Rowena He said that 1989 was the turning point for her personal life that led to her decision in the late 1990s to cut short a promising banking career in China to leave with two suitcases for Canada and eventual studies for advanced degrees that led to Harvard and then Saint Michael’s. “It was that moment in 1989,” she said, “and in the last 28 years we have been trying to show that something in this world that that cannot be crushed by guns and tanks. That is the human spirit and the human desire for freedom and rights.”
Teng told the audience how he and a group of other lawyers founded the “Open Constitution Initiatives” in about 2003, also in the “spirit of Tiananmen.” Teng described China’s “household registration system” that denies people basic rights in any town or city other than where they are from – so they are “second class citizens.” Some of his rights cases early on related to injustices from this system, he said.
Teng also described how China’s strict “one-child policy” forced millions to undergo forced abortions or sterilization, and in his law practice, he tried to help some of those people in various ways. Others he tried to help included those denied religious liberties, such as the Falun Gong or Tibetans -- or Christian churches, which are seeing more oppression recently, Teng and Professor He both said, with crosses forcibly being removed from churches; also, pastors still are sentenced to long prison terms, as has been true for some time.
Lawyers who try to stand up for any of these groups now are also being jailed, they said. Many are “disappeared,” and families have no idea where they are, as had happened for a time to Teng years ago, when he was beaten and held in brutal isolation, all without warrants. Many lawyers make statements before they go to jail now, saying not to believe false reports that they killed themselves; often, they are forced to make statements on TV, against their will -- “televised confessions” -- or are severely tortured. International attention will help, the speakers said.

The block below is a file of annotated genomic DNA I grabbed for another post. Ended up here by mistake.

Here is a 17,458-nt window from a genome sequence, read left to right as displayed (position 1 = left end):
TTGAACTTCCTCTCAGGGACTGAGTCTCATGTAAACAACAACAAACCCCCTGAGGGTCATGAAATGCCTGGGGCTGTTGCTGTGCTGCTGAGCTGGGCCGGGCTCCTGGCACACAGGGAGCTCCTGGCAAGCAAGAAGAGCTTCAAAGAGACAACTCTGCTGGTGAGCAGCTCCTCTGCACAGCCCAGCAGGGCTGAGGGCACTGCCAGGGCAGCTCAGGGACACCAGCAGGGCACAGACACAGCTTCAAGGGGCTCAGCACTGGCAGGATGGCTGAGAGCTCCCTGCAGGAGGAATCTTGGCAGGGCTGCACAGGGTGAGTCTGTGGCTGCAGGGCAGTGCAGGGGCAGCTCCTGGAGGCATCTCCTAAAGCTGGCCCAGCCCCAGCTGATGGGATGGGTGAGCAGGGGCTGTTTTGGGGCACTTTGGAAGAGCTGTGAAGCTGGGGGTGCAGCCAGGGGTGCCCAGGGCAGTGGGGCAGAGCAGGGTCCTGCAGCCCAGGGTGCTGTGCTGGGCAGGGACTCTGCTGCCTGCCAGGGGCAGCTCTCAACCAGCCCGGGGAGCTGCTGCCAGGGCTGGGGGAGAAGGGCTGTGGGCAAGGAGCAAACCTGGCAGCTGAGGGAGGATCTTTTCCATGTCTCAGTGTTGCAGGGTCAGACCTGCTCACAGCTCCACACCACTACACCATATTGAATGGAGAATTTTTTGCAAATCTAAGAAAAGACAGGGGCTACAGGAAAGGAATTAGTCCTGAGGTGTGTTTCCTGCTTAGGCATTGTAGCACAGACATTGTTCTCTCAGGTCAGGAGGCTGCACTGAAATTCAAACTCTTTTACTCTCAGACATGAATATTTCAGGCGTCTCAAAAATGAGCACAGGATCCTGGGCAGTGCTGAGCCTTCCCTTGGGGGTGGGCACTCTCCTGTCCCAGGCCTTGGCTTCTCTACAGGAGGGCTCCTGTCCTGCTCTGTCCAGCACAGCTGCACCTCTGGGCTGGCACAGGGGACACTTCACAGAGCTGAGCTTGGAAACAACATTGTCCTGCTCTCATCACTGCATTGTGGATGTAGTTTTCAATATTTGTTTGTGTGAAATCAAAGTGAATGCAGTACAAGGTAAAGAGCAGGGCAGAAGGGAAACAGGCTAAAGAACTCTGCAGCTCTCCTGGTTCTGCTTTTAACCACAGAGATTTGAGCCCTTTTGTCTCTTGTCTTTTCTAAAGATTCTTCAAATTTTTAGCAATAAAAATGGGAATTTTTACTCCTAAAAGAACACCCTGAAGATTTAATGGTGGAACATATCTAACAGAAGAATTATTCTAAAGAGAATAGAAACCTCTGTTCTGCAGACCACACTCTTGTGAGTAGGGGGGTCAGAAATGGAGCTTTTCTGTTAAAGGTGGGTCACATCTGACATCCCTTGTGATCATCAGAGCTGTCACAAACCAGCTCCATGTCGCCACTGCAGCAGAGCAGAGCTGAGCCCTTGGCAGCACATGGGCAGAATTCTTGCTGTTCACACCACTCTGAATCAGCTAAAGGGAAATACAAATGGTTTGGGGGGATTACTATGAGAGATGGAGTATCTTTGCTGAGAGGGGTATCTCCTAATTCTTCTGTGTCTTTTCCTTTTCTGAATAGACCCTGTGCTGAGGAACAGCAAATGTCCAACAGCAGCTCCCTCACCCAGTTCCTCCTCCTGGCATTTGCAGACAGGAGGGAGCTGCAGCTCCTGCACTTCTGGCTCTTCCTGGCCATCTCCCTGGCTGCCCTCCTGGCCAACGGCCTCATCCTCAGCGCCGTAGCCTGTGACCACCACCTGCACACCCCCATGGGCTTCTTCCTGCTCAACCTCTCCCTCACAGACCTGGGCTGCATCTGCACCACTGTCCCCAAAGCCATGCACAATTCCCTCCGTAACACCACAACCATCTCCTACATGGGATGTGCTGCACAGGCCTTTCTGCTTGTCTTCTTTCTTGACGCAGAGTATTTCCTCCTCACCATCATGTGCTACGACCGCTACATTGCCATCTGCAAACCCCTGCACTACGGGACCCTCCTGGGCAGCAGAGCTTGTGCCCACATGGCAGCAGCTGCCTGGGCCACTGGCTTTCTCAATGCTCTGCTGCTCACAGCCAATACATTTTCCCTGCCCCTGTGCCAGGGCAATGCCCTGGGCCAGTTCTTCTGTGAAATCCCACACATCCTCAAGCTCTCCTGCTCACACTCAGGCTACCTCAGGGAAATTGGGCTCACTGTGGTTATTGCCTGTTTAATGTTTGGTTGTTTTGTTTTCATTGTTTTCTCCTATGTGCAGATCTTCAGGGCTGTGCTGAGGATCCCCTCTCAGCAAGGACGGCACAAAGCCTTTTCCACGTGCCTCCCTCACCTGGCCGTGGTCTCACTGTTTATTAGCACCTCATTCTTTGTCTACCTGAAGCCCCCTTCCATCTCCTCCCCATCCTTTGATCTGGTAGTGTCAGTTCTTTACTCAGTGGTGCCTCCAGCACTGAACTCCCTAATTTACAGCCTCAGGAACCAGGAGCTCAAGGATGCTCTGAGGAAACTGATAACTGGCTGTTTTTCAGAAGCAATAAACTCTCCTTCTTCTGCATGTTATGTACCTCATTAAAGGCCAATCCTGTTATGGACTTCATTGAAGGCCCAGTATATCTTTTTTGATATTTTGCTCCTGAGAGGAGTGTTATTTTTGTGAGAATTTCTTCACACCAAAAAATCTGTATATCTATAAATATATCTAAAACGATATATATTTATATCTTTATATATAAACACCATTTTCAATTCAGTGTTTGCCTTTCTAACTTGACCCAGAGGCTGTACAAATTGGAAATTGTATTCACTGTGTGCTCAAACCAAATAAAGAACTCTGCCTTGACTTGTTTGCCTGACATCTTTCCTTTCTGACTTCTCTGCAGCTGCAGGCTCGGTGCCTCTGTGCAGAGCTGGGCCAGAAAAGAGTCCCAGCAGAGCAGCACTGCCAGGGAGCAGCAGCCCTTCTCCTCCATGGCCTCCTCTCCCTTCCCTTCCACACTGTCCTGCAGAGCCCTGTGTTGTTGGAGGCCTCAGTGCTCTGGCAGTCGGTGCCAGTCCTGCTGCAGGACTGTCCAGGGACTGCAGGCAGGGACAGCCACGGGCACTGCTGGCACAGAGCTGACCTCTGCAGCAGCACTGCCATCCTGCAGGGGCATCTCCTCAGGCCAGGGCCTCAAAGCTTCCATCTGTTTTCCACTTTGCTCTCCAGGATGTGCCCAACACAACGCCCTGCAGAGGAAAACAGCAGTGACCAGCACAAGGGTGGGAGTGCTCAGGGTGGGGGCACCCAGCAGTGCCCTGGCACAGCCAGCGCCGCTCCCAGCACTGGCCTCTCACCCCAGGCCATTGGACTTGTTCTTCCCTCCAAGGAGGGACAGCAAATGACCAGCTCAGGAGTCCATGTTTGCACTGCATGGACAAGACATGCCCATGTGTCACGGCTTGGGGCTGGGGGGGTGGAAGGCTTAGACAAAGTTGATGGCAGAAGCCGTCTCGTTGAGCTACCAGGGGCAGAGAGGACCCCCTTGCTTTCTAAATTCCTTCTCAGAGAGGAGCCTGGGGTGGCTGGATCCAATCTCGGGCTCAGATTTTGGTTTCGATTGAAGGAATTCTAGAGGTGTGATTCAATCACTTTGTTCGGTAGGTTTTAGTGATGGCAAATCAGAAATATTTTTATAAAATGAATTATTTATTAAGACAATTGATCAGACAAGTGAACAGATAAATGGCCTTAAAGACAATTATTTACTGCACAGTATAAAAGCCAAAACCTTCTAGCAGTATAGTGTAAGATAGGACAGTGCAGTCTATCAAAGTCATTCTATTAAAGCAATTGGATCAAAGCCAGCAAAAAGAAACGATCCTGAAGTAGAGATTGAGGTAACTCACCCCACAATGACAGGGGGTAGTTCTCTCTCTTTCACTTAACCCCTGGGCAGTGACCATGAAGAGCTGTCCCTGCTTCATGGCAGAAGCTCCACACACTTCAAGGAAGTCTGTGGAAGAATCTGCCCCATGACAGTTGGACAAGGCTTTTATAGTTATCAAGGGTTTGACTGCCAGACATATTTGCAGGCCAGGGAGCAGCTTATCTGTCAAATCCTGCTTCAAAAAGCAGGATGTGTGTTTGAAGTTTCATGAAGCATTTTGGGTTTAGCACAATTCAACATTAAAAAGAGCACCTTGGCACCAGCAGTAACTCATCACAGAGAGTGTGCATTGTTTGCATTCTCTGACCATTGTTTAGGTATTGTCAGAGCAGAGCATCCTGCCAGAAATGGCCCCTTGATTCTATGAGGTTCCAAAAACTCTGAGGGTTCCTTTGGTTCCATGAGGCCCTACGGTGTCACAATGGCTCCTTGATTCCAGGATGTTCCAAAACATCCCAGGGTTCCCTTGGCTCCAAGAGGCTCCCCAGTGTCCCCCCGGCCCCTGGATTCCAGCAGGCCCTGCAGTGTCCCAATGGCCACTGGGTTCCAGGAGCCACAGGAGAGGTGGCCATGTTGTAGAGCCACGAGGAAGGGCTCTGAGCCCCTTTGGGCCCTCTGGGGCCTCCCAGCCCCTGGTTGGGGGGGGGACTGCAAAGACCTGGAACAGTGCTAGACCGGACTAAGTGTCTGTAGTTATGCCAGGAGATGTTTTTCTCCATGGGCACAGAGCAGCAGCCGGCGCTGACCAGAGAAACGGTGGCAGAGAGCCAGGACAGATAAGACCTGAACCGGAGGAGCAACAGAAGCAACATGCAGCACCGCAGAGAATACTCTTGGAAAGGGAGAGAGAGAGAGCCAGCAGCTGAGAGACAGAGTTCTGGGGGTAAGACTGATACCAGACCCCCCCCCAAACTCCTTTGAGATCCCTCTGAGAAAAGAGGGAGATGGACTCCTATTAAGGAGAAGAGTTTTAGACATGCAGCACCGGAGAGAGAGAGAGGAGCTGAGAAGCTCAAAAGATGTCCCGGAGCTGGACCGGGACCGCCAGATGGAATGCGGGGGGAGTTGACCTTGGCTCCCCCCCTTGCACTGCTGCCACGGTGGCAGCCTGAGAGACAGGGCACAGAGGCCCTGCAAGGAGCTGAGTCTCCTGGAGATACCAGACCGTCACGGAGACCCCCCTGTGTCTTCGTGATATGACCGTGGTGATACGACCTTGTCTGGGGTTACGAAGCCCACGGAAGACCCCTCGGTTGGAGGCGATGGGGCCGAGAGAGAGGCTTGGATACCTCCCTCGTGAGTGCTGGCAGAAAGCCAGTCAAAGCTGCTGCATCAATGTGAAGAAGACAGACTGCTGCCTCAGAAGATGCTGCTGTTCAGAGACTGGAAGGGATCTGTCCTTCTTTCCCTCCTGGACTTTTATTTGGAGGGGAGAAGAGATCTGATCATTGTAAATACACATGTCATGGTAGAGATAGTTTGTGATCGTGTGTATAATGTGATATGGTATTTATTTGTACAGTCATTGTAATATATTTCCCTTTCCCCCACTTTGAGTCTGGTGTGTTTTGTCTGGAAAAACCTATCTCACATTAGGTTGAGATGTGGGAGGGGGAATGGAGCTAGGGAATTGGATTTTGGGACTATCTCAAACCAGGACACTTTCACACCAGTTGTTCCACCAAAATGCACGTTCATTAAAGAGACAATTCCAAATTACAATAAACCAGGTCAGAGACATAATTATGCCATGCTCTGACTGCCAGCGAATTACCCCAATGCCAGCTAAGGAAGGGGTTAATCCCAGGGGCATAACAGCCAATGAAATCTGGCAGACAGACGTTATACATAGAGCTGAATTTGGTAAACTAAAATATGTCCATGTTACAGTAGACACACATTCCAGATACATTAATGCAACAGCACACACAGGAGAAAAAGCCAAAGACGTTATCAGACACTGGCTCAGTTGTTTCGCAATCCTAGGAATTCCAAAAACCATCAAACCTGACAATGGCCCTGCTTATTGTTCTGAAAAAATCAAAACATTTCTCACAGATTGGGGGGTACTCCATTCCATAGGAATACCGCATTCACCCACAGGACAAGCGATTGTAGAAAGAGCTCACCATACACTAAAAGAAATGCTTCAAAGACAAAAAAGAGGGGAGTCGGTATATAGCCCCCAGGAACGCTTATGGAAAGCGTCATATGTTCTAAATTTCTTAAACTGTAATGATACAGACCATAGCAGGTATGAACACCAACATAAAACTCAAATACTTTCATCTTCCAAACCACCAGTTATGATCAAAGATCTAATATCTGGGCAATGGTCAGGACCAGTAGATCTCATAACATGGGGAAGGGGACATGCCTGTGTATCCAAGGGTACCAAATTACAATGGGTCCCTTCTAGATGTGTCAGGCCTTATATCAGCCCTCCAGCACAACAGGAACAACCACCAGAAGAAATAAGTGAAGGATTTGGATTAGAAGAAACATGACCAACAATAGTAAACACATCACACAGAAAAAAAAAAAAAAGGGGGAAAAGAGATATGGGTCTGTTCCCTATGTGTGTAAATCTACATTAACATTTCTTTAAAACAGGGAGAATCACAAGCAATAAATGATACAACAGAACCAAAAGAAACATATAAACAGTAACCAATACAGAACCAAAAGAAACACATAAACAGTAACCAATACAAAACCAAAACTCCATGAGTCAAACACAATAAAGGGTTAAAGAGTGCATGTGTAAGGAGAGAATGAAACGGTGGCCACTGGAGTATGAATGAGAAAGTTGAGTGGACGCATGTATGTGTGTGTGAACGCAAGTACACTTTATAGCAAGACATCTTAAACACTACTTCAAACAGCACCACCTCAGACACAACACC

Even outside of China, the arm of the Communist regime’s intimidation tactics sometimes can be felt, the speakers said – such as through so-called “Confucius Institutes” on college campuses that offer big money to universities but then insist on the “party line” being delivered in programs on any number of issues, compromising truth and academic integrity.question with graphic
In a question and answer session, an audience member asked if they saw any risk of China’s top leader Xi Jinping declaring himself president for life. Teng said while it’s hard to say, the traditional “collective dictatorship” of the Communist Party is now more a “personal dictatorship, recycling Cultural Revolution policies like a cult of personality, so he will strengthen power, and the crackdown on civil society will continue.”
Another questioner wondered how people in China, such as his younger self, came to realize they were being lied to and denied rights. Teng answered, “In reality, people can see what’s happening,” despite what they are told – as they can’t help but witness such things as forced demolition of houses without compensation in their families or neighborhoods, or arrest and torture of family members and friends. “Some learn the idea of democracy translated from foreign languages,” he said. “It’s strictly censored, but there is some space where people can know some things the government doesn’t want them to know.”